Wanderlust for Wild Places

A New Adventure.


Ban Santi Suk – Too tiny to feature on the map, but my home for the next few months! 🙂

It is hard to believe I am here. Somehow with a mixture of buses, trains and a few lifts, I actually made it from the UK to Thailand without flying. It feels a little surreal, and I cannot quite work out if I feel a long way from home or not that far at all…

Now the next, and possibly the most challenging, part of my adventure begins.

Tomorrow, I travel to Khun Yuam with Maddy. Maddy is also volunteering with The Karen Hilltribes Trust but in a different school, 50-60km away from me.

I will be based in the village of Ban Santi Suk, a few miles from where I will be teaching English in Mae La Luang.

I will be living with a Karen tribe family.

In truth I have no idea what to expect. I know there is few or maybe no other English Speakers and probably no internet. I have bought a Thai SIM card so that I will hopefully have some means of communication with the outside world. However, I am also looking forward to being cut off from the wider world, in the hope that I can fully immerse myself in their life and culture.

I am armed with a few words in both Thai and Karen and I hope that I will learn a little while I am there. After all, there is no better incentive than when you are unable to communicate any other way.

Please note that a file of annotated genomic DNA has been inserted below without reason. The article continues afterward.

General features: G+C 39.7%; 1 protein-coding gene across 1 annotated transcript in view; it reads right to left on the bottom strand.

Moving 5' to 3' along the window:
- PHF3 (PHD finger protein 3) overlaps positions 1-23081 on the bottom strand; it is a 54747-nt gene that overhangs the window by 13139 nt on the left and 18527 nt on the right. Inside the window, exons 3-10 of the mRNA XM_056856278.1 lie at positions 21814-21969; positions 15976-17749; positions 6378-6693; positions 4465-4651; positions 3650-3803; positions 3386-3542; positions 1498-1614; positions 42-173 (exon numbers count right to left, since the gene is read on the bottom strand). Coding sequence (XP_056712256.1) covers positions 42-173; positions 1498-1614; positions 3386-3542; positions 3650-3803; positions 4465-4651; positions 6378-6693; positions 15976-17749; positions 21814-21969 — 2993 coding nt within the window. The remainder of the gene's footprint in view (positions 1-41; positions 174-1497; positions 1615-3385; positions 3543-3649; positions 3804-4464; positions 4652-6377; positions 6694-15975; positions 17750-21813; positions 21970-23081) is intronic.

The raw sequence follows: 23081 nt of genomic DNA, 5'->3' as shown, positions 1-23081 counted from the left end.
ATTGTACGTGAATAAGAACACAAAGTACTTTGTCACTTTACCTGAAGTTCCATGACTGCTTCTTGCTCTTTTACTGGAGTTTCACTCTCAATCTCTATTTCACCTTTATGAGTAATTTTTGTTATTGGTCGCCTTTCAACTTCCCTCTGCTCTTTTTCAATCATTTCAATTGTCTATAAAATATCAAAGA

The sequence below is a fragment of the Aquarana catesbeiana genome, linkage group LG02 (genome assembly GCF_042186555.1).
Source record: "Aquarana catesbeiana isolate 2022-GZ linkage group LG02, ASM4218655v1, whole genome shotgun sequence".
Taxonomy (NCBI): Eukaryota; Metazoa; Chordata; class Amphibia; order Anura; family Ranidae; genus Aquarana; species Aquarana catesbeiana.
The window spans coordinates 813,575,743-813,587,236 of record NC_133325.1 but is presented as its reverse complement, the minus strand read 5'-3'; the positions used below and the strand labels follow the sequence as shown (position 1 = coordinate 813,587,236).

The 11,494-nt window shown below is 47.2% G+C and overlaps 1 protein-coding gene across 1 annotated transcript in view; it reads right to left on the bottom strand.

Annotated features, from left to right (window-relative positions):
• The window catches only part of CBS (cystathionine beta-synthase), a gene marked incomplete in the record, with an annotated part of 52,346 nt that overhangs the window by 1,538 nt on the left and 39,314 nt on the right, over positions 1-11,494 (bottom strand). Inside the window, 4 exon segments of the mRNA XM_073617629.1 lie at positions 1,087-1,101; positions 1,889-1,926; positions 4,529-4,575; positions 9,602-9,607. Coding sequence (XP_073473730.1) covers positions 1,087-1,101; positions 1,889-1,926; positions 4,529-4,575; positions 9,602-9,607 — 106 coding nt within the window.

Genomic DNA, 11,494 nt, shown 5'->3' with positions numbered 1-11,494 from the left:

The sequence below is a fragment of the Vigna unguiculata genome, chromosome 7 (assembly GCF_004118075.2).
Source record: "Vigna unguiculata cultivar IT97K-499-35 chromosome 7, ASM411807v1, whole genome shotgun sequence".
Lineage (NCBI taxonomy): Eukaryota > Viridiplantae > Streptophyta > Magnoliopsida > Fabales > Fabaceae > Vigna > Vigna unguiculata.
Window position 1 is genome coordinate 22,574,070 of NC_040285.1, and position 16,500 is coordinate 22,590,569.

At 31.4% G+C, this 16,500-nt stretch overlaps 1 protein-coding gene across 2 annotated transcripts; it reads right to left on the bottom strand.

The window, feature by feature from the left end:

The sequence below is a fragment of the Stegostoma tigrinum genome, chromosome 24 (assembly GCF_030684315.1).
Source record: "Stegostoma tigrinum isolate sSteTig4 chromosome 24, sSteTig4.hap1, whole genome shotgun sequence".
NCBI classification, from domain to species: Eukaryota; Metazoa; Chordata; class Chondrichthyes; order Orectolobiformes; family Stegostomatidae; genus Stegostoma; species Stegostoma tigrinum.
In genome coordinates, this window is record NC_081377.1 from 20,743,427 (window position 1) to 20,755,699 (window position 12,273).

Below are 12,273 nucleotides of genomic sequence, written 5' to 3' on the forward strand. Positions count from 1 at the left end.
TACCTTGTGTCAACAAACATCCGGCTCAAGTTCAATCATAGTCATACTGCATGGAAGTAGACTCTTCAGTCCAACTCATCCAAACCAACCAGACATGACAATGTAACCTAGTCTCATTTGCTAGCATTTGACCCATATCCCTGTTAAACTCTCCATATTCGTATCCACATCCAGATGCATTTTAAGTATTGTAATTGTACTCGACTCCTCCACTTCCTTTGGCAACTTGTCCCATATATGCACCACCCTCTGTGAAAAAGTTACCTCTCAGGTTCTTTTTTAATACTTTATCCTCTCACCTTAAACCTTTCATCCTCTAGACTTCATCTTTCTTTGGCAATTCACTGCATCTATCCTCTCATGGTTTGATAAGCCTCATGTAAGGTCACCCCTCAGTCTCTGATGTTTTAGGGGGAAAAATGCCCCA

Two days a week I will be in the Primary School and three days a week in the Secondary School. I have a few books, a yoga mat and a slackline to keep my occupied in my spare time (assuming I have some) and hopefully I can buy a bicycle to cycle to and from the school.

My emotions are, as you can imagine, a tightly twisted coil of nerves and excitement.

It feels like the biggest challenge I have taken on yet. Never before have I lived alone in a community with whom I cannot communicate. Inevitably I am nervous about this.

However, I am also incredibly excited. Last year, when I challenged myself to cycle to Turkey, one of the things that kept me going was the knowledge that I was raising money for The Karen Hilltribes Trust, and in turn helping a small community of people in Thailand. A year later, I am about to see first hand how the money helped. I hope I will now be useful to them as an English teacher, and I have no doubt I will learn so much from spending time with them.

If you sponsored me last year when I was cycling, I just want to thank you again. Without your support I would not have made it to Turkey, and I would not now be doing this.